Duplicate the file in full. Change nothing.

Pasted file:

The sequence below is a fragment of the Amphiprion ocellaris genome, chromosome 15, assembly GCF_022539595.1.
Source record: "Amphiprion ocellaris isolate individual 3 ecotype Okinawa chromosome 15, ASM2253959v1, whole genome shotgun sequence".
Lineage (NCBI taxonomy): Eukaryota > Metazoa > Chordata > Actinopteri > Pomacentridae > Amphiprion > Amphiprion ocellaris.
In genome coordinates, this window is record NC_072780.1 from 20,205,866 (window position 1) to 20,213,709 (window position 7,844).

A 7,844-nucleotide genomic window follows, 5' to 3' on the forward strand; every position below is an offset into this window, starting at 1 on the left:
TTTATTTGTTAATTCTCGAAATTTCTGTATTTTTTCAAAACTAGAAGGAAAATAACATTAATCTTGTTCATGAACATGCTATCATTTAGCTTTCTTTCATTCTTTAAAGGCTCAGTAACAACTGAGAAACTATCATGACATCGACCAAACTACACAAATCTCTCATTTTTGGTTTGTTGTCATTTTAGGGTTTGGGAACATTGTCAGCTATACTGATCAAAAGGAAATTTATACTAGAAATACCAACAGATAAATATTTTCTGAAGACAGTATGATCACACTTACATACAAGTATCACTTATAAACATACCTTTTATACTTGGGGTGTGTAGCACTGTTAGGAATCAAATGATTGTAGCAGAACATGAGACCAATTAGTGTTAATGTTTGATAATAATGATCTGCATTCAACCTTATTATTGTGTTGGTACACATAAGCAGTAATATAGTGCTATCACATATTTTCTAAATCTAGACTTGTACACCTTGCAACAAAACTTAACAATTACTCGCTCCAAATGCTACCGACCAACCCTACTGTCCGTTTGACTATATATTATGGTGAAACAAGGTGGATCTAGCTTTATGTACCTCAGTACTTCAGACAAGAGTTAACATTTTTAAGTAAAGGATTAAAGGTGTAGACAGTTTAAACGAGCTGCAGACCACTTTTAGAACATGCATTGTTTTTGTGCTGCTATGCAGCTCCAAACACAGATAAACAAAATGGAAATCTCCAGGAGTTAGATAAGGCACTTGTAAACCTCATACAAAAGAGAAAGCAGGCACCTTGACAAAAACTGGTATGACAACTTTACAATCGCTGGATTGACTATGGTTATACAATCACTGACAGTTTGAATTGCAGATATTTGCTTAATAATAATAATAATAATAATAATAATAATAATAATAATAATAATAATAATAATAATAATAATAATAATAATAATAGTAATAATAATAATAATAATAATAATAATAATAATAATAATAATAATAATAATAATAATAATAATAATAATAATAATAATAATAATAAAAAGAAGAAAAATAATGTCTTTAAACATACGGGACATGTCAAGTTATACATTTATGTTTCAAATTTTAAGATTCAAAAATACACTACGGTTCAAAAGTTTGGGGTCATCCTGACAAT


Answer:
The sequence below is a fragment of the Amphiprion ocellaris genome, chromosome 15, assembly GCF_022539595.1.
Source record: "Amphiprion ocellaris isolate individual 3 ecotype Okinawa chromosome 15, ASM2253959v1, whole genome shotgun sequence".
Lineage (NCBI taxonomy): Eukaryota > Metazoa > Chordata > Actinopteri > Pomacentridae > Amphiprion > Amphiprion ocellaris.
In genome coordinates, this window is record NC_072780.1 from 20,205,866 (window position 1) to 20,213,709 (window position 7,844).

A 7,844-nucleotide genomic window follows, 5' to 3' on the forward strand; every position below is an offset into this window, starting at 1 on the left:
TTTATTTGTTAATTCTCGAAATTTCTGTATTTTTTCAAAACTAGAAGGAAAATAACATTAATCTTGTTCATGAACATGCTATCATTTAGCTTTCTTTCATTCTTTAAAGGCTCAGTAACAACTGAGAAACTATCATGACATCGACCAAACTACACAAATCTCTCATTTTTGGTTTGTTGTCATTTTAGGGTTTGGGAACATTGTCAGCTATACTGATCAAAAGGAAATTTATACTAGAAATACCAACAGATAAATATTTTCTGAAGACAGTATGATCACACTTACATACAAGTATCACTTATAAACATACCTTTTATACTTGGGGTGTGTAGCACTGTTAGGAATCAAATGATTGTAGCAGAACATGAGACCAATTAGTGTTAATGTTTGATAATAATGATCTGCATTCAACCTTATTATTGTGTTGGTACACATAAGCAGTAATATAGTGCTATCACATATTTTCTAAATCTAGACTTGTACACCTTGCAACAAAACTTAACAATTACTCGCTCCAAATGCTACCGACCAACCCTACTGTCCGTTTGACTATATATTATGGTGAAACAAGGTGGATCTAGCTTTATGTACCTCAGTACTTCAGACAAGAGTTAACATTTTTAAGTAAAGGATTAAAGGTGTAGACAGTTTAAACGAGCTGCAGACCACTTTTAGAACATGCATTGTTTTTGTGCTGCTATGCAGCTCCAAACACAGATAAACAAAATGGAAATCTCCAGGAGTTAGATAAGGCACTTGTAAACCTCATACAAAAGAGAAAGCAGGCACCTTGACAAAAACTGGTATGACAACTTTACAATCGCTGGATTGACTATGGTTATACAATCACTGACAGTTTGAATTGCAGATATTTGCTTAATAATAATAATAATAATAATAATAATAATAATAATAATAATAATAATAATAATAATAATAATAATAATAATAATAGTAATAATAATAATAATAATAATAATAATAATAATAATAATAATAATAATAATAATAATAATAATAATAATAATAATAATAATAATAAAAAGAAGAAAAATAATGTCTTTAAACATACGGGACATGTCAAGTTATACATTTATGTTTCAAATTTTAAGATTCAAAAATACACTACGGTTCAAAAGTTTGGGGTCATCCTGACAAT